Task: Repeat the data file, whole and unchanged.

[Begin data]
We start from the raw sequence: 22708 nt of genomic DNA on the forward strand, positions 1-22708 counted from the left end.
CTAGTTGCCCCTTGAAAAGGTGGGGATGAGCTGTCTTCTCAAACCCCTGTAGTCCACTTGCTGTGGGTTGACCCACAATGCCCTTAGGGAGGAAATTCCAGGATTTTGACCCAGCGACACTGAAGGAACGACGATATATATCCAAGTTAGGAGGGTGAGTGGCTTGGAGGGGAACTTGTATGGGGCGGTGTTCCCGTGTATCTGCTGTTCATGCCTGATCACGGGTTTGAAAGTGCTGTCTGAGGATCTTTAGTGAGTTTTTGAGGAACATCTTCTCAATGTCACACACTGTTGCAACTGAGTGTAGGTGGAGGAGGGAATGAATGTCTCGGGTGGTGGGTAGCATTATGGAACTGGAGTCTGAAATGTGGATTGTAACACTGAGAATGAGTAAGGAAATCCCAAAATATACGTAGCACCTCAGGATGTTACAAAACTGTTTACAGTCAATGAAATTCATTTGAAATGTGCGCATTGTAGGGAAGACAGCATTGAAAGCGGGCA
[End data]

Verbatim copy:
We start from the raw sequence: 22708 nt of genomic DNA on the forward strand, positions 1-22708 counted from the left end.
CTAGTTGCCCCTTGAAAAGGTGGGGATGAGCTGTCTTCTCAAACCCCTGTAGTCCACTTGCTGTGGGTTGACCCACAATGCCCTTAGGGAGGAAATTCCAGGATTTTGACCCAGCGACACTGAAGGAACGACGATATATATCCAAGTTAGGAGGGTGAGTGGCTTGGAGGGGAACTTGTATGGGGCGGTGTTCCCGTGTATCTGCTGTTCATGCCTGATCACGGGTTTGAAAGTGCTGTCTGAGGATCTTTAGTGAGTTTTTGAGGAACATCTTCTCAATGTCACACACTGTTGCAACTGAGTGTAGGTGGAGGAGGGAATGAATGTCTCGGGTGGTGGGTAGCATTATGGAACTGGAGTCTGAAATGTGGATTGTAACACTGAGAATGAGTAAGGAAATCCCAAAATATACGTAGCACCTCAGGATGTTACAAAACTGTTTACAGTCAATGAAATTCATTTGAAATGTGCGCATTGTAGGGAAGACAGCATTGAAAGCGGGCA